The coronavirus pandemic has had a serious impact on small businesses all over New York. Those in non-essential industries have had to transition their operations online or close down. Restaurants and other foodservice businesses have converted to take-out or delivery only, which may allow them to remain afloat but forces them to lay off a lot of their staff.
If you own a small business in New York City, then there are city and federal programs that may be able to assist if you’ve experienced a financial downturn due to the pandemic.
New York City Small Business Continuity Loan Fund
The New York City Small Business Continuity Loan Fund provides zero-interest loans to businesses that have lost at least 25% of their revenue and have fewer than 100 employees. You will need to present documentation showing your revenue for two months in 2020 and the same two months in 2019 to show income loss.
As of May 10, applications have been paused temporarily, but may resume soon, so continue to check the link above.
Private sector loans
Small business loans are also available from private sector sources like the following:
- The NYC COVID-19 Response & Impact Fund provides loans to city-based nonprofits. Priority is given to businesses that provide essential food and healthcare services as well as arts and culture support.
- Nonprofit organization Southern Smoke provides financial assistance to restaurants and their employees. To qualify, employees must have worked in the food and beverage industry for at least six months for an average of 30 hours per week minimum.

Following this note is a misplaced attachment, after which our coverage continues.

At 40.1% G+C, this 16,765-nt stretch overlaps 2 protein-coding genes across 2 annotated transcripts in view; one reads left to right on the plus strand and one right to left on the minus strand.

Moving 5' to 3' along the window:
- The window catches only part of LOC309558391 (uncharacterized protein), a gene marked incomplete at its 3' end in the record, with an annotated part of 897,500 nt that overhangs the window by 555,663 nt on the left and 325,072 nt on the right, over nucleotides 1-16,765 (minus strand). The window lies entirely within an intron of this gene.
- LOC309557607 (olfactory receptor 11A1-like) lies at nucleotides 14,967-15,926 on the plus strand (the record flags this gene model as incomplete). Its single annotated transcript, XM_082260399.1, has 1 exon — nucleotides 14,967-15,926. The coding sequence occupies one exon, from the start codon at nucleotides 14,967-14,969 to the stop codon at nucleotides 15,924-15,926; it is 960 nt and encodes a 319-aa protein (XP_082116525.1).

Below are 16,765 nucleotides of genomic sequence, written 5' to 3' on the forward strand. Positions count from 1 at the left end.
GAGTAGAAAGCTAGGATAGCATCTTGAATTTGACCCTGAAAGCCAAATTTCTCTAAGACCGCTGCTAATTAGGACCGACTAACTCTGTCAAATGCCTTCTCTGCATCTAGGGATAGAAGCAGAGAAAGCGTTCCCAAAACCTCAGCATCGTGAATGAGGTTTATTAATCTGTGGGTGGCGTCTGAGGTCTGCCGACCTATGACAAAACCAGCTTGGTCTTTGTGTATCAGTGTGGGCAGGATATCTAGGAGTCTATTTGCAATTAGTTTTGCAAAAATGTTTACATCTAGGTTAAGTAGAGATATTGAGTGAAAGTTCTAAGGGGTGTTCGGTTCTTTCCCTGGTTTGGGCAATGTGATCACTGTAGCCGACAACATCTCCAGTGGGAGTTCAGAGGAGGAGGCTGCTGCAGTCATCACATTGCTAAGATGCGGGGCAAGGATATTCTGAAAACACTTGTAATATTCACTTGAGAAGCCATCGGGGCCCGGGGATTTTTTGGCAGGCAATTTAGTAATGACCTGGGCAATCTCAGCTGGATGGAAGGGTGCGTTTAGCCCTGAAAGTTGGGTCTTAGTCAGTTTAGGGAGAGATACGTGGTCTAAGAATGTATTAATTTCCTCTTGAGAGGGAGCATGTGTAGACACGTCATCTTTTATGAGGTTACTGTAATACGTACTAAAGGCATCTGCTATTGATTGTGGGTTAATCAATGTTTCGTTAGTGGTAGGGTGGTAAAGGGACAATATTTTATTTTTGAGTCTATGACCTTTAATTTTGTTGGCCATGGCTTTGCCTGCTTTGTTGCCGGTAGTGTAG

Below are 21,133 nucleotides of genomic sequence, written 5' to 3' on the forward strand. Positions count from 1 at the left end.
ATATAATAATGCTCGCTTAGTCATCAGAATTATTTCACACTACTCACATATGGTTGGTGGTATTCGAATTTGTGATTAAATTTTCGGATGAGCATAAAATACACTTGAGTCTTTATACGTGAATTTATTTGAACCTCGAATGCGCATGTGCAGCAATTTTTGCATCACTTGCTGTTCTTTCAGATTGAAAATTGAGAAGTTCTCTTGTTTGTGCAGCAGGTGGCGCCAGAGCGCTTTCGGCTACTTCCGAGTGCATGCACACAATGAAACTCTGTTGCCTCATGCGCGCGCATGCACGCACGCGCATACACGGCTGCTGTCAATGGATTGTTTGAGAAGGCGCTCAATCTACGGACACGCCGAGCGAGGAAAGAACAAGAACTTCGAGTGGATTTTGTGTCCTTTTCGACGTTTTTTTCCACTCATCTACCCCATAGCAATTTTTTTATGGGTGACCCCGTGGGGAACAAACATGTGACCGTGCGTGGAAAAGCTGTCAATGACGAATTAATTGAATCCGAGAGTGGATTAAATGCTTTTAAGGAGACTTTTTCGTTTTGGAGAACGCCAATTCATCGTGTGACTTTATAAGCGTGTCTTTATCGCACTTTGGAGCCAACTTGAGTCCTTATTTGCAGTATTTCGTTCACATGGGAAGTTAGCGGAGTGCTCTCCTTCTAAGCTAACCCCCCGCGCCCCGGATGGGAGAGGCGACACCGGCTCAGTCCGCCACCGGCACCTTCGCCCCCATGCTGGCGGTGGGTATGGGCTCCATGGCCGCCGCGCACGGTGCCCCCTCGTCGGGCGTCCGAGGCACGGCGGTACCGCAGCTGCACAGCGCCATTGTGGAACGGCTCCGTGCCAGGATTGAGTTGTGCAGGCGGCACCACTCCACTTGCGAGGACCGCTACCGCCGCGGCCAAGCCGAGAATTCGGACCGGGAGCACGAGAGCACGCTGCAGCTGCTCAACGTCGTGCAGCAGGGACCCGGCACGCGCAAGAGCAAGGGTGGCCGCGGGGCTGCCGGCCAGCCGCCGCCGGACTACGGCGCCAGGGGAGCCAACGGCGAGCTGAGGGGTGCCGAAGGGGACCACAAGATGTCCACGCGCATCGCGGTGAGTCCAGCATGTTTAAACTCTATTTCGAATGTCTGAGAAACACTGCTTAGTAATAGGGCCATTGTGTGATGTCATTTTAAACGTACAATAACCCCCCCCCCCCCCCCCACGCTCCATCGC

The following federal programs provide COVID-19 relief for small businesses:
- The Paycheck Protection Program helps businesses with fewer than 500 employees cover their payroll during the crisis. These loans, which are available for up to 2.5 times your monthly payroll or $10 million (whichever is less), are 100% guaranteed by the Small Business Administration (SBA).
- Economic Injury Disaster Loans provide an advance of up to $10,000 to agricultural businesses that have lost revenue due to the pandemic. This advance will not have to be repaid, according to the SBA website. The limit is $1,000 per employee up to ten employees.
- SBA Express Bridge Loans allows businesses that currently have a relationship with an SBA Express Lender to quickly access up to $25,000 to overcome temporary revenue loss or bridge the gap while they apply for an SBA Economic Injury Disaster loan. The amount provided will be repaid in part or in full by the EIDL loan.
If your business was experiencing financial difficulties before the pandemic, then these loans can help restore stability, but for some enterprises, it may not be feasible to continue. A remote consultation with a New York bankruptcy attorney can help you decide whether Chapter 7 is the best course of action. Your business would have to close, but once it’s over, you can take any lessons learned from your earlier difficulties and increase your chances of success the second time around.